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OF THE SACRED SCRIPTURES
CLASSIFICATION OF THEIR CONTENTS UNDER
JOHN EADIE, D.D., LL.D.
PROFESSOR OF BIBLICAL LITERATURE IN THE UNITED PRESBYTERIAN CHURCH
Nastrated with Maps
STATIONERS' HALL COURT
This is the third of a Series of Biblical Works designed for popular study, specially for the use of Sabbath-School Teachers, and generally for domestic reading and instruction. Occupying, as I do, a double position in the Church, that of a Pastor, and that of a Teacher of Theology, I have humbly endeavoured to suit my literary labours to this two-fold function. As a Professor in a Theological Seminary, I have given to the World some treatises of an Academic character; but, as a Minister, I have greatly rejoiced in the opportunity of publishing other Works of less pretension—but of far wider circulation- adapted in some measure to our homes and schools."
This volume at once explains its own nature. It is an attempt so to classify Scripture under separate heads as to exhaust its Contents. The reader will find under the respec. tive Articles or Sections what the Bible says on the separate subjects in relation to Doctrine, Ethics, and Antiquities.
Now, the construction of such a Work is somewhat difficult. There are verses which possess no distinctive character, and it is hard to select a place for them, for one Compiler migbt put them in one Section, and his successor might change them to another. Many Ferses contain two antagonistic statements, truth and error in contrast, or truth delivered in a negative and positive form; and therefore, no matter where such a verse is quoted, one half of it does not and cannot belong to the Chapter under which it is found. To divide such verses is often impossible, for there would be left an imperfect statement, the necessary verb or full syntax being in the other portion. Then interpretation is so far involved, that it depends upon the sense assigned to a verse whether it shall be ranged or not among the proofs of a doctrine or theological tenet, and there is often room for difference of opinion. Besides, in spite of every attention, one will find that some important verse may have been omitted or misplaced. Another difficulty is to determine how many Heads shall be employed, so as to classify and place under them the entire Scripture. Such works as those of Gaston, Warden, and Clarke, only take up special subjects, and therefore do not necessitate such a calculation. But if you mean to comprehend the Bible, you must contrive that under a definite number of Headings its various verses shall be apportioned. If these be too few, then there must be straining and manoeuvre; if too many, the reader's attention is distracted, and one great purpose of the Book is lost. Thus Talbot (and West after him,) has a Chapter called “METAPHYSios,' a naine unbiblical both in spirit and form, and under it he classes subjects so different, as Angels and Devils, Heaven and Hell. Talbot has another Chapter named • CONFLICTS,' a very vague title, comprising some paragraphs for which an appropriate place could not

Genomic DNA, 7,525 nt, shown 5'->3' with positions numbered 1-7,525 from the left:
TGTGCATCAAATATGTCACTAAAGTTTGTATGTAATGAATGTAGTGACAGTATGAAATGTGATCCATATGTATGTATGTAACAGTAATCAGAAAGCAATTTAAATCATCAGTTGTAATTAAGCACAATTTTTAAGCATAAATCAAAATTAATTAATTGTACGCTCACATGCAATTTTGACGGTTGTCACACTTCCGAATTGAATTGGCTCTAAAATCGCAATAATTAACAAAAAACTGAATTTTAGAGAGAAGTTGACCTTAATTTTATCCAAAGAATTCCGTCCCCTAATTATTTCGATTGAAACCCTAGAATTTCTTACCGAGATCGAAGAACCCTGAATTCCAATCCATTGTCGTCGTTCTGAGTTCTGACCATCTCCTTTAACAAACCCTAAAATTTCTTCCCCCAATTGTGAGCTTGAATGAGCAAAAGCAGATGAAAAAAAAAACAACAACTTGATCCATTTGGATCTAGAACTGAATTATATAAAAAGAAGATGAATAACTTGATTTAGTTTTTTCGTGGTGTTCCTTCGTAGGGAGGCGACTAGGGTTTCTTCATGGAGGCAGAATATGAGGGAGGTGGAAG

Yew and Complete Concordance to the Holy Scriptures. Twenty-Second Edition. The Biblical Cyclopedii. Eighth Edition.